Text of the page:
In 1957, after the Second World War, the renovated Capodimonte palace became the Museo Nazionale di Capodimonte, southern Italy's foremost picture gallery staging major exhibitions on Neapolitan civilisation. In 2014, following reforms implemented by Italian Minister of Culture Dario Franceschini, the museum was no longer bound to the superintendency of Campania and was reunited with its historic park, a royal garden planted in the 18th and 19th centuries with species that were often diplomatic gifts to the king of Naples. Known as the Bosco (forest) di Capodimonte, it is the largest public urban garden in the country: in addition to the Reggia, there are some twenty buildings inside the park all under the sole management of the new site, the Museo e Real Bosco di Capodimonte.
Since 2017, a master plan has assigned each building a mission – cultural, educational, athletic or culinary – thus setting the art gallery within a truly multidisciplinary cultural complex: a guest house and research centre on the art and architecture of major port cities in the former Capraia (goat barn), a gardening school in the Capuchin Hermitage, an Arte Povera gallery in the Palazzina dei Principi, an education centre for the digitalisation of cultural heritage and landscapes, a museum of photography, a health and wellness centre, three artist's residencies, a chapel recently decorated with porcelain by architect Santiago Calatrava in the former premises of the Royal Porcelain Manufactory, now a school of porcelain arts… Admission to the park is free and its recent restoration has made it a popular place for the people of Naples to visit.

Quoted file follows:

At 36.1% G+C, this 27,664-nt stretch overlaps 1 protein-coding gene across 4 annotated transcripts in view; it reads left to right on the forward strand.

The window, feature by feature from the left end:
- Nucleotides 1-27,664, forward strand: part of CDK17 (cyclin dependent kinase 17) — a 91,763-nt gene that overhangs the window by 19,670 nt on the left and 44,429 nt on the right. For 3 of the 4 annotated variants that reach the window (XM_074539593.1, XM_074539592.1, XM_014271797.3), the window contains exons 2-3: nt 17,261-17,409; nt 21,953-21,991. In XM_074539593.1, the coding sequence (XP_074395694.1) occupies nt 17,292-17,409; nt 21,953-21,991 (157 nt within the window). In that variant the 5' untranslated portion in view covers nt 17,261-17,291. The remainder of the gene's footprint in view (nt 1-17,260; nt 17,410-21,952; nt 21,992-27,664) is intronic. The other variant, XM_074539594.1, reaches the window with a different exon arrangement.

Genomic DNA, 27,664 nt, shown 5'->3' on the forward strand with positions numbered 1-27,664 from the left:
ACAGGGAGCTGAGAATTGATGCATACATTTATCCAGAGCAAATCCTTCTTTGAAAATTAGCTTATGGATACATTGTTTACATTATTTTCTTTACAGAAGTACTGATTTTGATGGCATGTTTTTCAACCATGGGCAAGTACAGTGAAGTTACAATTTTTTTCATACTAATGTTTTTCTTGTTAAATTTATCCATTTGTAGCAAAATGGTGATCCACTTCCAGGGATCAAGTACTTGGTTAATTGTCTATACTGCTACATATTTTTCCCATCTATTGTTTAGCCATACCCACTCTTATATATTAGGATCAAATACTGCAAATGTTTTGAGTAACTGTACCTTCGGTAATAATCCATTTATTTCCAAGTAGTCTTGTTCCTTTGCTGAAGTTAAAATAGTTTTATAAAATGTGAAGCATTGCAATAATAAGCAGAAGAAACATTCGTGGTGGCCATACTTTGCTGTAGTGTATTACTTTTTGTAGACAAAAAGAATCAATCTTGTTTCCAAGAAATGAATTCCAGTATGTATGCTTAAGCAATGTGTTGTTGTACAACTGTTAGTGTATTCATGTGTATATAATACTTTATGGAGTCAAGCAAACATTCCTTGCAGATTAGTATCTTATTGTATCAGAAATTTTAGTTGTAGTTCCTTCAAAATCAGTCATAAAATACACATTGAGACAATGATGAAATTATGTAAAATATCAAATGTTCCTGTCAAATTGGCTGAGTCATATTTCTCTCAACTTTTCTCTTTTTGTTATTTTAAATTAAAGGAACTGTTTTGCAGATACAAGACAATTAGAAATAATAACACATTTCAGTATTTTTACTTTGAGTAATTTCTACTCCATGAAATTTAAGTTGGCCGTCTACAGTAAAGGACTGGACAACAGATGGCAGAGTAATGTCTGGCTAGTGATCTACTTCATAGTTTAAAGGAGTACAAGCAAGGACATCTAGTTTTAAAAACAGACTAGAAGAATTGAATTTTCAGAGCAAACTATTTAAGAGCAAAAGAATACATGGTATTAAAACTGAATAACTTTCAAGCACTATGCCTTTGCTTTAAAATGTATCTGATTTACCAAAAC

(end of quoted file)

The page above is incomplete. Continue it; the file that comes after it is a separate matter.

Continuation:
Approximately seventy major masterpieces from Capodimonte will be exhibited in three different places in the Louvre: the prestigious Grande Galerie will display a stunning selection of works from two of the world’s foremost collections of Italian paintings; the Salle de la Chapelle will present the history and diversity of the Capodimonte collection, assembled for the most part by the Farnese and Bourbon families; and finally, the Salle de l’Horloge will showcase four outstanding cartoons (preparatory drawings) from the former Farnese collection: one by Michelangelo, another by Raphael, and two by members of their circles. These will be on display alongside the Louvre’s drawings by Raphael or his workshop.
Extending beyond the Louvre’s galleries, an ambitious programme of cultural events will lend this occasion the dimension of a veritable Neapolitan season in Paris.